Plant culture. Seeds were sown in vinyl pots filled with vermiculite. Three to five days after emergence, two seedlings were transplanted into a plastic pot containing 3 kg powdered Kaolinitic hyper-thermic Ultisol. The soil was mixed with lime at 5 g kg-1, and NPK fertilizer (14-14-14) at 0.5 g kg-1. Plants were grown in a glasshouse set at 25+1.0oC (day/night).

Cell membrane thermostability analysis. The procedure was similar to that of Martineau et al. (1979). In groundnut, pigeonpea and soya bean, 10 leaf discs cut with a 13 mm punch were used. In chickpea, alternate pinnules were allocated to various treatments while ensuring that all treatments received equal amounts of tissue. Leaf tissues were washed with 3-4 changes of distilled water and placed in a test tube (150x25 mm) containing 2 ml of pre-heated (to the treatment temperature) water. Tubes were covered with plastic wrap and placed in a water bath at the desired temperature for 15 min., while the control tubes were kept at 25oC. After cooling to room temperature, distilled water was added to make up the final volume of 10 ml. Samples were incubated at 10oC for 16 h and conductivity measured with a conductance meter (CM-115, Kyoto Electronics, Japan). The tubes were covered with aluminum foil and autoclaved at 120oC for 15 min. to release all electrolytes. After cooling tubes to 25oC, the contents were mixed and final conductance measured. The injury was determined as follows:

Relative Injury[RI] (%) = {1-[1-(T1/T2)]/[1-(C1/C2)]} * 100

where T and C refer to the conductance in treatment and control tubes, and subscripts 1 and 2 refer to readings before and after autoclaving respectively. The conductance in treatment tubes is a measure of electrolytes leaked from cells due to high temperature and is assumed to be proportional to the degree of injury to membranes. The control gives a measure of leakage due solely to the cutting and incubation of leaf discs. Incubation of chickpea pinnules at 10oC for 16 h led to a high leaching of electrolytes even in the controls. Therefore, while assessing genotypic variation, initial conductivity was measured after shaking pinnules in distilled water for 2 h at room temperature. The remaining procedure was the same as above.

Fully expanded leaves from 30-day old seedlings of chickpea (cv. Annigeri), groundnut (cv. Florunner), pigeonpea (cv. ICPL 85010) and soya bean (cv. Bragg) were first used to measure RI at 35, 40, 45, 50 and 55oC. After identifying the critical range of temperatures, RI was measured at temperatures with a narrow interval of 2oC. The temperature at which 50% injury occurs (heat killing temperature) was determined. The differences in heat killing time (the duration for leakage of 50% of electrolytes at 50oC), and heat acclimation potential (the extent of reduction in RI upon subjecting plants to 35oC for 24 h) were then determined. Genotypes in each species were compared by assessing RI at the chosen temperature for 15 min. Leaves of similar age were sampled during vegetative, flowering and pod filling stages. Simple correlations between RI and specific leaf weight, and solute concentration were calculated. Specific leaf weight (g m-2) was determined after measuring area and dry weight.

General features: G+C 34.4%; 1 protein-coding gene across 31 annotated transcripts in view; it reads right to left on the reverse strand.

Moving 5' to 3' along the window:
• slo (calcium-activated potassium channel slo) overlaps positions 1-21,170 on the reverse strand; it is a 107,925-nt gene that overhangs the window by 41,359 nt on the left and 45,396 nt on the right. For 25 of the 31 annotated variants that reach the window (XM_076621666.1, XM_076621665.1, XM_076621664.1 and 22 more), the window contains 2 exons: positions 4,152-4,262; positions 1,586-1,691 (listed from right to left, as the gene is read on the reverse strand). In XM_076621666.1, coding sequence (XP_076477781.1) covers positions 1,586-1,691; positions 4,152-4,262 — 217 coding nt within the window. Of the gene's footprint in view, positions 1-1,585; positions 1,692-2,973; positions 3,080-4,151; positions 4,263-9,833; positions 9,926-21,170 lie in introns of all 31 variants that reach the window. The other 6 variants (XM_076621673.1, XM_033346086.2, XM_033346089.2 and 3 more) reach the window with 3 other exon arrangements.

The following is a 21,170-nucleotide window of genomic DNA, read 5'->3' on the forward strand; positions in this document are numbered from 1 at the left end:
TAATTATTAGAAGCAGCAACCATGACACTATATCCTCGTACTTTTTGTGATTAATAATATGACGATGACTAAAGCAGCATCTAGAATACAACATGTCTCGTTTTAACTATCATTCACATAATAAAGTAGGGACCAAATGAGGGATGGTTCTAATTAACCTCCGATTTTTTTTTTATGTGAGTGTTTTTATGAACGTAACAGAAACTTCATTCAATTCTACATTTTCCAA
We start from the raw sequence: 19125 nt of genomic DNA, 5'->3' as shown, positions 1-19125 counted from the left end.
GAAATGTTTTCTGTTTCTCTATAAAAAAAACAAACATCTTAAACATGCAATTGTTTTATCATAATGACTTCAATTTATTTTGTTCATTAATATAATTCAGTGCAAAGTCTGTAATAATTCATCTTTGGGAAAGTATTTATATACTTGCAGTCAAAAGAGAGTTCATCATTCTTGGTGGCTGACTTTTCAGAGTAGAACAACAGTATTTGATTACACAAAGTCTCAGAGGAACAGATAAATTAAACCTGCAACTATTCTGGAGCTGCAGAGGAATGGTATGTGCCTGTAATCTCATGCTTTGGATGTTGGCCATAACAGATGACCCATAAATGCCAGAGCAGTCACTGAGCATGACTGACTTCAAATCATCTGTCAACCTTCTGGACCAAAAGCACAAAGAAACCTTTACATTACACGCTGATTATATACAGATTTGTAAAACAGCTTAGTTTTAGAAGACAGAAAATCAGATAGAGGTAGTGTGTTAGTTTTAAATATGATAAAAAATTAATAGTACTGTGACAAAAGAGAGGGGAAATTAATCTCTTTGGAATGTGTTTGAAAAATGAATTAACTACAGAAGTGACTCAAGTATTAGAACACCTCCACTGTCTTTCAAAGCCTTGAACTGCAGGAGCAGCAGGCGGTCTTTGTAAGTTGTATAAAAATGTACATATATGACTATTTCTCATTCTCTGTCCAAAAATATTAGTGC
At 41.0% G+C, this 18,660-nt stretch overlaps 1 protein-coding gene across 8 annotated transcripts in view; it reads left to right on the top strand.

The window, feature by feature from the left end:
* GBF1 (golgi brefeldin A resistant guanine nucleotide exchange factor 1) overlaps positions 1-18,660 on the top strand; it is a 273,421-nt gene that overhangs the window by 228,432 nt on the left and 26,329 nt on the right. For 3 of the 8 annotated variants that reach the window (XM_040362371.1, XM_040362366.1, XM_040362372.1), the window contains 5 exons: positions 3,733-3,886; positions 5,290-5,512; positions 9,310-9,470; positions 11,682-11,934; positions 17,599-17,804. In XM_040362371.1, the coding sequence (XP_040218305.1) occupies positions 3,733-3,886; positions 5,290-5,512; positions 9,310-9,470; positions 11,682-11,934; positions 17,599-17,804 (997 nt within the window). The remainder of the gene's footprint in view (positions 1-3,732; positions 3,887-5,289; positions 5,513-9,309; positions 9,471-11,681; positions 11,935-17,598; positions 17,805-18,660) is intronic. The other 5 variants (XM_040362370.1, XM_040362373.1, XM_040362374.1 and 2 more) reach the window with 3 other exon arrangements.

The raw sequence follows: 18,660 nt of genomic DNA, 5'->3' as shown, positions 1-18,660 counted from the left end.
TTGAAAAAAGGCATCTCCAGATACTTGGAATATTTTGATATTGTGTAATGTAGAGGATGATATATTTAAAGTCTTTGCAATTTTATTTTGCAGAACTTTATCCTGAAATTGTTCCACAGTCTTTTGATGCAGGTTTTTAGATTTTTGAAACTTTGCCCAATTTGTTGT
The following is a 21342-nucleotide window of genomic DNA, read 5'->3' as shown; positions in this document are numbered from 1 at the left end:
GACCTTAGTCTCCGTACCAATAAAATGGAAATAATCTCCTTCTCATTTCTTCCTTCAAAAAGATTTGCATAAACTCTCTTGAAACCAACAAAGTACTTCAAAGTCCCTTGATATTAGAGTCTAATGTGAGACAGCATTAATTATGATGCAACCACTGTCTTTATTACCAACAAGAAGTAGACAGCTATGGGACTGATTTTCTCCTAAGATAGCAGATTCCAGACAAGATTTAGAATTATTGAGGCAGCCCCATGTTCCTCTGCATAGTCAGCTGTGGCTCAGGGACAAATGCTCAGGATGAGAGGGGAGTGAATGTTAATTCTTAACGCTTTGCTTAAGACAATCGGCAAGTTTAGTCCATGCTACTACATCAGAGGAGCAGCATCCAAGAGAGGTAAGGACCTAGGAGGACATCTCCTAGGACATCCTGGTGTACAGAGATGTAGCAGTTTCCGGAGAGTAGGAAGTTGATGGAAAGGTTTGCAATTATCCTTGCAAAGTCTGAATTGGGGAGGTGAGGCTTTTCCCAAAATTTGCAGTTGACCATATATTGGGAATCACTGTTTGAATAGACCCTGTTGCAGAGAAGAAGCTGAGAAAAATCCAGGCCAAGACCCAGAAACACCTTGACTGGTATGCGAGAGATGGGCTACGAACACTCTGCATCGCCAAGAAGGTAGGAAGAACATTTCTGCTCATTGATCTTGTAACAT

Chlorophyll fluorescence analysis. Fluorescence properties of dark-adapted (for 45 min.) leaves were measured using a modulated fluorimeter (Model MK II MFMS/2S, Hansatech Electronics Ltd., UK.). A leaflet was placed in a clip and fiber-optic cables connected to a Bjorkman lamp were used to send actinic and saturating light. Initial (Fo) and maximum (Fm) fluorescence were recorded, and variable fluorescence, Fv, derived by subtracting Fo from Fm. Fv/Fm ratios were then calculated. In each replicate, Fv/Fm ratio was derived as the mean of 10-12 measurements. Initially, the differences in recovery of Fv/Fm were measured in vivo after exposing 45-day old plants of chickpea (cv. Annigeri), groundnut (cv. ICG 1236), pigeonpea (cv. ICPL 84023) and soya bean (cv. Sooty) to 50oC for 4 h in an incubator (Eyelatron, FL1 301NH, Tokyo Rikakikai Co. Ltd., Japan) under 250 Ámol m-2 s-1 PAR. Plants were then shifted to a glasshouse set at 25+1oC (day/night) under natural light. Fluorescence properties were measured at various intervals in the control and treated plants.

Simultaneously, a method to measure fluorescence values using detached leaves was developed. Fully expanded leaves were excised between 9.00 and 9.30 am (to avoid effects due to diurnal variations in tolerance), placed in water, and brought to the laboratory. Leaves of similar age and nodal position(s) were used to ensure uniformity. Leaflets were individually placed in test tubes containing 2 ml distilled water and heated for 5 min. in a water bath (35- 60oC). In another trial, leaflets were held in air by enclosing the base in a wet cotton plug fitted on to the open end of the test tube. Tubes were placed in a thermal gradient chamber (Shimadzu TG 100-AD, Nippon Medical and Chemical Instruments Co. Ltd., Tokyo) and exposed to high temperatures for 5 min. Because results from both tests were similar, the former method was employed due to its simplicity. After identifying temperatures at which genotypic differences were distinct, in vitro measurements were conducted on all genotypes. In pigeonpea, the changes in Fv/Fm ratio with time were monitored in vivo in two genotypes, ICPL 84031 and ICPL 85045, upon transfer to a warm regime (35/30oC day/night).

Data analysis. All data were subjected to standard analysis of variance procedures using IRRISTAT 92 (IRRI, 1992) software. Duncan's multiple range test at the 0.05 probability level was used to separate treatment means. Simple correlations were used to determine the strength of association between two variables. -----